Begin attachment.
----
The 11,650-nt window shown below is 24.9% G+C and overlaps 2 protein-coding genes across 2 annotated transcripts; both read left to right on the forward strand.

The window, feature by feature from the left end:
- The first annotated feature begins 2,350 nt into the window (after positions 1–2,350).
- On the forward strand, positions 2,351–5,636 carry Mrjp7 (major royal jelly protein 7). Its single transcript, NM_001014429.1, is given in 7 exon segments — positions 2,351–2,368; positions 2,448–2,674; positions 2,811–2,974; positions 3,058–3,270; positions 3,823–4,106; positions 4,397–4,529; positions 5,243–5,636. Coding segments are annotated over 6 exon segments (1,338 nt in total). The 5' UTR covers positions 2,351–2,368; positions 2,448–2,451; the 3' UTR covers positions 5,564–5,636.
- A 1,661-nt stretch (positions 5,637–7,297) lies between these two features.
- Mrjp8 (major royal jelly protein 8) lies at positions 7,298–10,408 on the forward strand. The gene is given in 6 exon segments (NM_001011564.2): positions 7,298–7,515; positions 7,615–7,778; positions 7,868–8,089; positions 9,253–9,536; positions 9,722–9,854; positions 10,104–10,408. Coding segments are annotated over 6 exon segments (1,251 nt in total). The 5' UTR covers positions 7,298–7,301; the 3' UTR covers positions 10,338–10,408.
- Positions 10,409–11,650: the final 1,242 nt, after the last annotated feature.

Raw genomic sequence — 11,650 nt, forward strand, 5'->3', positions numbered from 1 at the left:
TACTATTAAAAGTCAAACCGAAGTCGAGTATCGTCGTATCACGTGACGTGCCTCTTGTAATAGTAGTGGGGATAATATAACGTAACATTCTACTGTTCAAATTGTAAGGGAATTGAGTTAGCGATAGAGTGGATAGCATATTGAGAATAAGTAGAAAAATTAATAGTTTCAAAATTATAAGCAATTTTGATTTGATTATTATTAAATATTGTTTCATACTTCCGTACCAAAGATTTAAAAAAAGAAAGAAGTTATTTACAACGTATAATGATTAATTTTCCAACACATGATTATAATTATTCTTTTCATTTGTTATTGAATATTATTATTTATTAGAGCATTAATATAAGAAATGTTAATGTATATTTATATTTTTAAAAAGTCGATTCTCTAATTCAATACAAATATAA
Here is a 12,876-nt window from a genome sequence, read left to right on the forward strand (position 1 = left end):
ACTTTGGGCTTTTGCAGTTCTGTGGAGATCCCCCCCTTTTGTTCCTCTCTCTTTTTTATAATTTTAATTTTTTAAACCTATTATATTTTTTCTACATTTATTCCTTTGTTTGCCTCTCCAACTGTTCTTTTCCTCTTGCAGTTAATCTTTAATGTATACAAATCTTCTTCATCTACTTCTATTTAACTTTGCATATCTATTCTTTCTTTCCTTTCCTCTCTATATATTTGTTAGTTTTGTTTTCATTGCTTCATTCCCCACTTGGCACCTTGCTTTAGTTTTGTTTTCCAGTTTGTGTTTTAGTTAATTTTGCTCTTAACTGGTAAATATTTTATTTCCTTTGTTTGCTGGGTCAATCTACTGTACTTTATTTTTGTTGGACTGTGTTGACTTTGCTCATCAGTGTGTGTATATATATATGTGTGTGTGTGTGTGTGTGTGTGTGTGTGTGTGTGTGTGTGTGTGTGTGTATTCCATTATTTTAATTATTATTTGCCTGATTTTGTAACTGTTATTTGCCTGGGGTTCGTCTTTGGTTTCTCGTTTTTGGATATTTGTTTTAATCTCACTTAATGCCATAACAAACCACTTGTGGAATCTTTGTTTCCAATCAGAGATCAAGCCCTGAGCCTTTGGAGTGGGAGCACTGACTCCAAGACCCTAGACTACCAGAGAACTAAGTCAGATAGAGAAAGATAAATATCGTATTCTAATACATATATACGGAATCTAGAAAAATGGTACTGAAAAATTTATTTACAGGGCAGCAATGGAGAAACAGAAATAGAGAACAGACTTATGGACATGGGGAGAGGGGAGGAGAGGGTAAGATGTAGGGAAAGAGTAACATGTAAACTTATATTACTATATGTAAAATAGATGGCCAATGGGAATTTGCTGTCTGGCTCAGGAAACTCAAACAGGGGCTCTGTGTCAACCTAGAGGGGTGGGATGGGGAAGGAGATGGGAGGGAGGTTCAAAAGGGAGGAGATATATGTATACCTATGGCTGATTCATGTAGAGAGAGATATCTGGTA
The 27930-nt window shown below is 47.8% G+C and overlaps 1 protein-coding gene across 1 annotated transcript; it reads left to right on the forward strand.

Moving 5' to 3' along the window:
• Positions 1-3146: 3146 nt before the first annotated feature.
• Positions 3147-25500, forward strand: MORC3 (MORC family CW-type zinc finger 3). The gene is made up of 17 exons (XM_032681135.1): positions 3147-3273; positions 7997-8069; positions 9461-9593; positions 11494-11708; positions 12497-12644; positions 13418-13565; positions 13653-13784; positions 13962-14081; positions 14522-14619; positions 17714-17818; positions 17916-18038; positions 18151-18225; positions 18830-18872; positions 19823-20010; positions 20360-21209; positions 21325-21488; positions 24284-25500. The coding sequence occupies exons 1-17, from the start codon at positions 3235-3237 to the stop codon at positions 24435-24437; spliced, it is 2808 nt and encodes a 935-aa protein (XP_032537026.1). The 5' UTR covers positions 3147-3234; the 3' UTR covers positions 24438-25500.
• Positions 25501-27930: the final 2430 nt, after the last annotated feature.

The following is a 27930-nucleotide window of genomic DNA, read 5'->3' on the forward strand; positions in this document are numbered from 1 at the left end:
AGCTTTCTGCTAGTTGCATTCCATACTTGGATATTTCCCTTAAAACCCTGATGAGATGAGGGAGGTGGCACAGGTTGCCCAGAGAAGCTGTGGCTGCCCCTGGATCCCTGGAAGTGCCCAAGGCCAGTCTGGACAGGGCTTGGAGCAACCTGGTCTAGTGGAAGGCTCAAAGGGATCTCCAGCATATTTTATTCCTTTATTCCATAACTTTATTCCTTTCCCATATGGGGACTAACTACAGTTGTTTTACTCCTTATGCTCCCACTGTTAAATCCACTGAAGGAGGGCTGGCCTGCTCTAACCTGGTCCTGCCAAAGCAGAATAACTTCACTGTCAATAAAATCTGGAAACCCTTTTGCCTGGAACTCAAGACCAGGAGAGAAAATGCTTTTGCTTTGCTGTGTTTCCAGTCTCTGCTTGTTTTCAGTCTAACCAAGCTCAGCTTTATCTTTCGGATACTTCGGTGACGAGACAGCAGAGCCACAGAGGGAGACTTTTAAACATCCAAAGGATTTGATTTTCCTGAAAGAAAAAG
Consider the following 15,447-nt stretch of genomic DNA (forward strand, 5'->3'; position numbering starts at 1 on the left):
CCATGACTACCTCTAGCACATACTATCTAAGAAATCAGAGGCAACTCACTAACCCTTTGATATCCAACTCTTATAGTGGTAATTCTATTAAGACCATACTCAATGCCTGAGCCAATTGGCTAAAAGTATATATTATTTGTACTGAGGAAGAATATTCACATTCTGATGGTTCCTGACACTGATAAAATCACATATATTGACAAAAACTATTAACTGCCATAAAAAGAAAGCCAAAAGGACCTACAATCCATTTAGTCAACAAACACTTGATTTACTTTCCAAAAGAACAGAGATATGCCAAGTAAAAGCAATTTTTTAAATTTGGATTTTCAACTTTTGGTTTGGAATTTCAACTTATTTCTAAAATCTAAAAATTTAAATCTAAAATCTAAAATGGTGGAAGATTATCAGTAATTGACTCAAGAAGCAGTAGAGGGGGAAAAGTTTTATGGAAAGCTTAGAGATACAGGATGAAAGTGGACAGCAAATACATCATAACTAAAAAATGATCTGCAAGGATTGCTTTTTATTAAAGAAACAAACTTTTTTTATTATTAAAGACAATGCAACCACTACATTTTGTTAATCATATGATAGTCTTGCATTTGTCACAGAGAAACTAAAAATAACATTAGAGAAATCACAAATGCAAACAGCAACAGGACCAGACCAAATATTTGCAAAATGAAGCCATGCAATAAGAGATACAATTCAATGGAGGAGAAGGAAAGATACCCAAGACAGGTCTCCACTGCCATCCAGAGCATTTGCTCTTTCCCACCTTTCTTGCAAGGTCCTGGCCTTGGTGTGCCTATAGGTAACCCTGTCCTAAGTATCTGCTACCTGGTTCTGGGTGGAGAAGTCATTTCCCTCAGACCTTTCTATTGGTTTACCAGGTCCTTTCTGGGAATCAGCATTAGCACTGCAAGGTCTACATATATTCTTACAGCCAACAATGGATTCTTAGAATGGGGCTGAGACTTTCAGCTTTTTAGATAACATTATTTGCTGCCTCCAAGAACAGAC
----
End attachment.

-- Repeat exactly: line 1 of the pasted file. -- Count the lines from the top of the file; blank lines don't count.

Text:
The 11,650-nt window shown below is 24.9% G+C and overlaps 2 protein-coding genes across 2 annotated transcripts; both read left to right on the forward strand.